Bersani has been explicitly asked to talk to other political leaders and report back to President Napolitano "as soon as possible" - we assume this will happen at some point next week. Basically, he will have to prove that his government would be supported by a majority in the Senate - the hung upper house of the Italian parliament - before he gets the definitive go-ahead.
So what happens next?
- Bersani will try to convince the other parties to back his plan for a 'minority government', which would seek parliamentary support on a law-by-law basis. It's going to be difficult. Beppe Grillo's Five-Star Movement doesn't want to do business with anyone, while Silvio Berlusconi is clearly in favour of a proper 'grand coalition' with Bersani - as this could see his party getting several ministerial posts. However, President Napolitano himself has today acknowledged that a 'grand coalition' presents "relevant difficulties".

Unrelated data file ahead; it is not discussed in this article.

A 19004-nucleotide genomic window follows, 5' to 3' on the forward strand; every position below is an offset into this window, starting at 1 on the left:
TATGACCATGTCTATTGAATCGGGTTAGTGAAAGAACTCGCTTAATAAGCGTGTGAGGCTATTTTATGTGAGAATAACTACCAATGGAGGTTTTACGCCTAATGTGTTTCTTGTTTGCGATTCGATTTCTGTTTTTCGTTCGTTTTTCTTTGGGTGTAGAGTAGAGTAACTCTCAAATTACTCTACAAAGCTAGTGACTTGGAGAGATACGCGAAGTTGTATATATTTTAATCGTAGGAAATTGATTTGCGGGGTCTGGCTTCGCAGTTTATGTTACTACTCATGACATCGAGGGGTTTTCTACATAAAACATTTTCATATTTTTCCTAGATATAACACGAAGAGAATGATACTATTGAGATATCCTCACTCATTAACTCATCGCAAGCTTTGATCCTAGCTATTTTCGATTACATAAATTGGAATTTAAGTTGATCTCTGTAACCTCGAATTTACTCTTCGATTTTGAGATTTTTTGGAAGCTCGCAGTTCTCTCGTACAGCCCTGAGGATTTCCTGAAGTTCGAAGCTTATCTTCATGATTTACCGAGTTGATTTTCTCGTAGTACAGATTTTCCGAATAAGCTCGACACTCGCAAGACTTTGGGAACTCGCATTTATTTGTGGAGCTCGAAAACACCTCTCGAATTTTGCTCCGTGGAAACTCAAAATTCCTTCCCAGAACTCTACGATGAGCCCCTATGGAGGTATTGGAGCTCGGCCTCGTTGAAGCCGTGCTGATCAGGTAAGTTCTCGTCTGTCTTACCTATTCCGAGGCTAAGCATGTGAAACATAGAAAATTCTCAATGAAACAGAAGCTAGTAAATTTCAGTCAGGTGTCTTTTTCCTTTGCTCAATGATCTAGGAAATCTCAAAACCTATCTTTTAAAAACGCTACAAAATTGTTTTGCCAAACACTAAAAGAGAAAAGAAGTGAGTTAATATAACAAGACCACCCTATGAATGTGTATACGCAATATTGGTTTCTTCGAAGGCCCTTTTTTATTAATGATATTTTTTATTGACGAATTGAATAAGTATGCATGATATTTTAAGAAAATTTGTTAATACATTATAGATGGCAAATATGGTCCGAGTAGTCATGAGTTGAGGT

- If Bersani does not succeed, he will have to give up his mandate to the President - who will then have to task someone else with forming the new government. This person would probably be someone from outside of traditional politics - that is, someone capable of gathering cross-party parliamentary support as Mario Monti did in November 2011. As we've noted, incumbent Interior Minister Anna Maria Cancellieri and Senate speaker Pietro Grasso are the names doing the rounds in the Italian press.
- Failing this, the only option left would be new elections. A slightly untimely outcome, given what's happening in Cyprus (think market pressure).